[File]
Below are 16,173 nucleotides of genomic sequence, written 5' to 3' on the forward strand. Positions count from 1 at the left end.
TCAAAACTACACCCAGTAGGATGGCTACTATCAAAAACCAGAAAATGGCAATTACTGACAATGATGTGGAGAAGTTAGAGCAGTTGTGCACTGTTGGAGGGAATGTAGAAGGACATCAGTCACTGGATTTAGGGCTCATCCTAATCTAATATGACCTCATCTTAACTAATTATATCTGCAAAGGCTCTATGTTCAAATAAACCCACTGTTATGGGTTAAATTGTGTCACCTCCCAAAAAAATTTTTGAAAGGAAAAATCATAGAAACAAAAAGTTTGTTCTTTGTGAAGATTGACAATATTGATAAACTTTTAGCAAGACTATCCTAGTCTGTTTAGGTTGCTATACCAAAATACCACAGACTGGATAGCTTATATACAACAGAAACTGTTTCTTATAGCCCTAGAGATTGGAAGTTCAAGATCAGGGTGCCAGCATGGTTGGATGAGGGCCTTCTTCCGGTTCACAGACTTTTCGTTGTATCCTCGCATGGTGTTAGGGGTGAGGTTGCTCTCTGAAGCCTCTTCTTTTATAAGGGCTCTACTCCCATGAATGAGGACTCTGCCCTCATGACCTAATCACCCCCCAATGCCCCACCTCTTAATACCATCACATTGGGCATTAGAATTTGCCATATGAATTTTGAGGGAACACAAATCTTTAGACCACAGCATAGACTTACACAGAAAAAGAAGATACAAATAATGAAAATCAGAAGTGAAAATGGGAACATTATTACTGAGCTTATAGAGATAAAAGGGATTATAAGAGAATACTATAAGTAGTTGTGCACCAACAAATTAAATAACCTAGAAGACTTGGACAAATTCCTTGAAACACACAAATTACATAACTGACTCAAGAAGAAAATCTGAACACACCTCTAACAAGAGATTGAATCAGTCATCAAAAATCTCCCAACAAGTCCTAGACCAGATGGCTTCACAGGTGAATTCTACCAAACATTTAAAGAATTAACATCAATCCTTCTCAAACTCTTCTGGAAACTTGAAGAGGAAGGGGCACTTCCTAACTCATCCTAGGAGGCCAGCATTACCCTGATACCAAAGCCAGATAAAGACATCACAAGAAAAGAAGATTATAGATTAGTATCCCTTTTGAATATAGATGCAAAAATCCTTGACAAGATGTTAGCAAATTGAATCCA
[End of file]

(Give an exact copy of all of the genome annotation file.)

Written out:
Below are 16,173 nucleotides of genomic sequence, written 5' to 3' on the forward strand. Positions count from 1 at the left end.
TCAAAACTACACCCAGTAGGATGGCTACTATCAAAAACCAGAAAATGGCAATTACTGACAATGATGTGGAGAAGTTAGAGCAGTTGTGCACTGTTGGAGGGAATGTAGAAGGACATCAGTCACTGGATTTAGGGCTCATCCTAATCTAATATGACCTCATCTTAACTAATTATATCTGCAAAGGCTCTATGTTCAAATAAACCCACTGTTATGGGTTAAATTGTGTCACCTCCCAAAAAAATTTTTGAAAGGAAAAATCATAGAAACAAAAAGTTTGTTCTTTGTGAAGATTGACAATATTGATAAACTTTTAGCAAGACTATCCTAGTCTGTTTAGGTTGCTATACCAAAATACCACAGACTGGATAGCTTATATACAACAGAAACTGTTTCTTATAGCCCTAGAGATTGGAAGTTCAAGATCAGGGTGCCAGCATGGTTGGATGAGGGCCTTCTTCCGGTTCACAGACTTTTCGTTGTATCCTCGCATGGTGTTAGGGGTGAGGTTGCTCTCTGAAGCCTCTTCTTTTATAAGGGCTCTACTCCCATGAATGAGGACTCTGCCCTCATGACCTAATCACCCCCCAATGCCCCACCTCTTAATACCATCACATTGGGCATTAGAATTTGCCATATGAATTTTGAGGGAACACAAATCTTTAGACCACAGCATAGACTTACACAGAAAAAGAAGATACAAATAATGAAAATCAGAAGTGAAAATGGGAACATTATTACTGAGCTTATAGAGATAAAAGGGATTATAAGAGAATACTATAAGTAGTTGTGCACCAACAAATTAAATAACCTAGAAGACTTGGACAAATTCCTTGAAACACACAAATTACATAACTGACTCAAGAAGAAAATCTGAACACACCTCTAACAAGAGATTGAATCAGTCATCAAAAATCTCCCAACAAGTCCTAGACCAGATGGCTTCACAGGTGAATTCTACCAAACATTTAAAGAATTAACATCAATCCTTCTCAAACTCTTCTGGAAACTTGAAGAGGAAGGGGCACTTCCTAACTCATCCTAGGAGGCCAGCATTACCCTGATACCAAAGCCAGATAAAGACATCACAAGAAAAGAAGATTATAGATTAGTATCCCTTTTGAATATAGATGCAAAAATCCTTGACAAGATGTTAGCAAATTGAATCCA